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Resident Evil Village Has Been Around A Lot Longer Than You Thought

Currently, gamers are flocking around "Resident Evil: Village" ahead of its May 7 release. Audiences can't get enough of the demo, which is why Capcom has extended the previously-short playtime window. The team behind the game is clearly confident that "Resident Evil: Village" will be a huge success, and that confidence is well-founded given its critically acclaimed precursor, "Resident Evil 7." However, developers have worked on "Village" for so long the team initially weren't even sure the game would be a full-on sequel, let alone a first-person horror title.

According to a recent interview with IGN, Capcom's "Resident Evil" team has been developing "Village" for way longer than "Resident Evil 7" has been on the market — six months longer to be exact. Director Morimasa Sato stated, "We were still busy developing 'Resident Evil 7,' but my boss told me to start planning for the next entry in the series."

As IGN points out, the practice of piling extra work onto a busy development plate is common in the game industry. For instance, Free Radical Design was tossing around ideas for a "Star Wars: Battlefront 4" while it was still developing "Battlefront 3" (and "Haze" and "TimeSplitters 4"). But unlike "Battlefront 3" and "4," which would have stuck close to the "Battlefront 2" model, "Resident Evil 7" was a series first due to its first-person perspective, and Capcom didn't know how audiences would react. Because "Resident Evil 7" was unproven at the time, the "Village" team was hedging its bets and fully prepared to fall back on what had worked in the past.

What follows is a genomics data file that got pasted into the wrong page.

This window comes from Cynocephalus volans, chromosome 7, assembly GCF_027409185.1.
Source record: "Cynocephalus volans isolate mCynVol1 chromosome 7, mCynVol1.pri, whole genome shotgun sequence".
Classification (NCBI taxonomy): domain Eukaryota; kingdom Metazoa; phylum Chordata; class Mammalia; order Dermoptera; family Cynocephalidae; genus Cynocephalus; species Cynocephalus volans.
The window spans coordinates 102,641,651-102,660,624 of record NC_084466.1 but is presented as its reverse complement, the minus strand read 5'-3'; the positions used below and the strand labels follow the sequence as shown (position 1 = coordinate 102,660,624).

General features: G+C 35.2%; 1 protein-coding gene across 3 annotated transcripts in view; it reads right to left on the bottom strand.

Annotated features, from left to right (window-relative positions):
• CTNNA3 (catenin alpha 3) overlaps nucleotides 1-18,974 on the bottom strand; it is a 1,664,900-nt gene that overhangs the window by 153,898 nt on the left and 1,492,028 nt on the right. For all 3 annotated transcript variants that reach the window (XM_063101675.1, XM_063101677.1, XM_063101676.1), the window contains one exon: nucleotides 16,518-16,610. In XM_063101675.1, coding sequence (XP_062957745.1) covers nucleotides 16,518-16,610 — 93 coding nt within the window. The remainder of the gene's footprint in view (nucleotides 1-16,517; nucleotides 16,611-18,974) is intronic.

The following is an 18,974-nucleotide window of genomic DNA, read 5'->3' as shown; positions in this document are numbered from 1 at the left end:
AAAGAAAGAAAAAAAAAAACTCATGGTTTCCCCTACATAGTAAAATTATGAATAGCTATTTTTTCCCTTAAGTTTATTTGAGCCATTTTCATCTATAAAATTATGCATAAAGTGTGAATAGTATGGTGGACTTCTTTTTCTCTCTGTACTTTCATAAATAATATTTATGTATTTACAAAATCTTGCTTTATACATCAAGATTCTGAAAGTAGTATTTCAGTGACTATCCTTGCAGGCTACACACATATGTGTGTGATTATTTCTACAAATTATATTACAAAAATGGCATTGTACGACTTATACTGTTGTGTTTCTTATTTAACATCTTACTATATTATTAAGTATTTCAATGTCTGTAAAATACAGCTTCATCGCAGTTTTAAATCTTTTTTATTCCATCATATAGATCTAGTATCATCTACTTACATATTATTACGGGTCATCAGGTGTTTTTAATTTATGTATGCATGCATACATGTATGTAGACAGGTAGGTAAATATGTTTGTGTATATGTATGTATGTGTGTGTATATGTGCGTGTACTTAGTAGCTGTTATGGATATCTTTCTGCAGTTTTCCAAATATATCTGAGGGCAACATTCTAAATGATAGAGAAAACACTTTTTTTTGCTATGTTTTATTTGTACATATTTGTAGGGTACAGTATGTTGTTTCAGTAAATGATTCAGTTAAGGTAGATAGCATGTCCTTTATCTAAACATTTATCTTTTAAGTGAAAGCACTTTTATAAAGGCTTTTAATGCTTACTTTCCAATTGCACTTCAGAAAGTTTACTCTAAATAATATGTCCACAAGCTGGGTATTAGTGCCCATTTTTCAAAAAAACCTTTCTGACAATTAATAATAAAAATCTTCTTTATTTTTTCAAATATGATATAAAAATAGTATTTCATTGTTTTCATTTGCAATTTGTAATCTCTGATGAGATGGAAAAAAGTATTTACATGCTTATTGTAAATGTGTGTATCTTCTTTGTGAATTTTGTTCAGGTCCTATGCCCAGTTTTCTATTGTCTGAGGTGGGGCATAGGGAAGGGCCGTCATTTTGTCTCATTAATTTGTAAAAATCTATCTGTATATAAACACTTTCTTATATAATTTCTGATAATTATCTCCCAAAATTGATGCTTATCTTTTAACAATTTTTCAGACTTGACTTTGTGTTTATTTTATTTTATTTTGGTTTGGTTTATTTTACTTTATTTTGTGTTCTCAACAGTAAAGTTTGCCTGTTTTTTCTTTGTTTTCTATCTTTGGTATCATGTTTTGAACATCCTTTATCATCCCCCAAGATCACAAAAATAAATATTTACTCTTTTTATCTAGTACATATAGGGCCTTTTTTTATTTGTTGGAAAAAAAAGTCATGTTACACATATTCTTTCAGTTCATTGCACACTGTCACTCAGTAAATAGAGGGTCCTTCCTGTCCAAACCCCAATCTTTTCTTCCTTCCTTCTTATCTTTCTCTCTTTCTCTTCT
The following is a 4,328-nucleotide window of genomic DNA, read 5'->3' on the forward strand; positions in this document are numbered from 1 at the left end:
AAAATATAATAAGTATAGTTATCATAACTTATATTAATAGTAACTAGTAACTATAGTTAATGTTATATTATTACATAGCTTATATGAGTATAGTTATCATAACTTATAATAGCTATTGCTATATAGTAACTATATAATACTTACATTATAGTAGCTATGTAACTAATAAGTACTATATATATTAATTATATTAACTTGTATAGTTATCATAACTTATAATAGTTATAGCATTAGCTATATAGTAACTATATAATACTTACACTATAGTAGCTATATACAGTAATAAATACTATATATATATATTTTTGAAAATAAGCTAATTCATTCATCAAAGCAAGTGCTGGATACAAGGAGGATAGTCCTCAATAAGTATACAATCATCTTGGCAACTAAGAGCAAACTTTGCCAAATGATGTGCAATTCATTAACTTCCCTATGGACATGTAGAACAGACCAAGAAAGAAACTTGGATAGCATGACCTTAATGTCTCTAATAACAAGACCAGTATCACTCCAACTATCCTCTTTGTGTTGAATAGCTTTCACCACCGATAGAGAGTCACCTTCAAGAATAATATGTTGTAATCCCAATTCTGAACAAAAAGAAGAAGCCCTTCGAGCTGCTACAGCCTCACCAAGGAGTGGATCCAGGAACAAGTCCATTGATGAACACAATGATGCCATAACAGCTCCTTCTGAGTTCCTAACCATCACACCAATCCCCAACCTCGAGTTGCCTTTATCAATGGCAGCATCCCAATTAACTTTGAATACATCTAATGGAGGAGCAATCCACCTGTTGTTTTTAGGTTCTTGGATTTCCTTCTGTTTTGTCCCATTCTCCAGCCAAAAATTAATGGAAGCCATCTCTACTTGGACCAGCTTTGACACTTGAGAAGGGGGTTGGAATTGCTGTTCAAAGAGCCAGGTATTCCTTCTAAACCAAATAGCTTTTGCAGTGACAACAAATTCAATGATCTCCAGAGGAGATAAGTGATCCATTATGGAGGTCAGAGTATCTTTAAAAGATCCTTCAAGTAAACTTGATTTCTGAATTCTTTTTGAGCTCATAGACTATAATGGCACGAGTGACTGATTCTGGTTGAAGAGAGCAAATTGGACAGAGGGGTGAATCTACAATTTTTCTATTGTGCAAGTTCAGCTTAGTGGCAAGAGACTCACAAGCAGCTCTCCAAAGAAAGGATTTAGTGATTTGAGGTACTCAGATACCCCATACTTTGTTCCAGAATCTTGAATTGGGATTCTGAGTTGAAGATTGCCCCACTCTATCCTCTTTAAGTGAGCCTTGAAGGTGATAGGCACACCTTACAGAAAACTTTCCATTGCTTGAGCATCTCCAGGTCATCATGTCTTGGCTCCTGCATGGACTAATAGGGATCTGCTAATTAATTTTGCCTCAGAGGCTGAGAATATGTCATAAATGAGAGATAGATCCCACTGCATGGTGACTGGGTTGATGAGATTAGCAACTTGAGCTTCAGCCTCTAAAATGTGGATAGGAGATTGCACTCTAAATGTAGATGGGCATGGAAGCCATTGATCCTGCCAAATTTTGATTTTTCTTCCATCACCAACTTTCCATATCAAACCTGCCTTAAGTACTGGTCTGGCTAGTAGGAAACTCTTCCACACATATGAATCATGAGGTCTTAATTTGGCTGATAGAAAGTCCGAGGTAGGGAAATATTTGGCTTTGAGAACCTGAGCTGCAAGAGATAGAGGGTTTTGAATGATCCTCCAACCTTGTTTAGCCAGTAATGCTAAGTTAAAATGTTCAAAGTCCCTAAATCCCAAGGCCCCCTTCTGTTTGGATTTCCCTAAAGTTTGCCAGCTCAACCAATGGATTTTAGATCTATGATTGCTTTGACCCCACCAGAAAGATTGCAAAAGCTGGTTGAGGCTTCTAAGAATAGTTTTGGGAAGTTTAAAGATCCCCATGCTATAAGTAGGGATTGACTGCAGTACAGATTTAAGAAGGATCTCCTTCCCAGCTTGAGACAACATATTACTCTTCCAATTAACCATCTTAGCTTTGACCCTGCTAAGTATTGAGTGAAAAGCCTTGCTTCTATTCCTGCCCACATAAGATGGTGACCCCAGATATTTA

Sato explained, "We had no idea how the change of perspective would be received, so at first we were worried. But when we released 'Resident Evil 7' about half a year after the development of 'Village' started, it was received very well. This helped us decide to make 'Village' a direct sequel." Sato went on to describe "Village" as the "offspring" of "Resident Evil 4" and "Resident Evil 7."

While plenty of games have flip-flopped between visions during development (e.g., "Resident Evil 4" was originally supposed to feature ghosts and possessed dolls, which were left on the cutting room floor), the lengthy development time of "Resident Evil: Village" could have resulted in the exact opposite. Had "Resident Evil 7" not served as a guiding light, the story of Ethan Winters might have ended with that game, and "Village" could have been molded into an unrelated sequel as Sato and co. might have originally intended.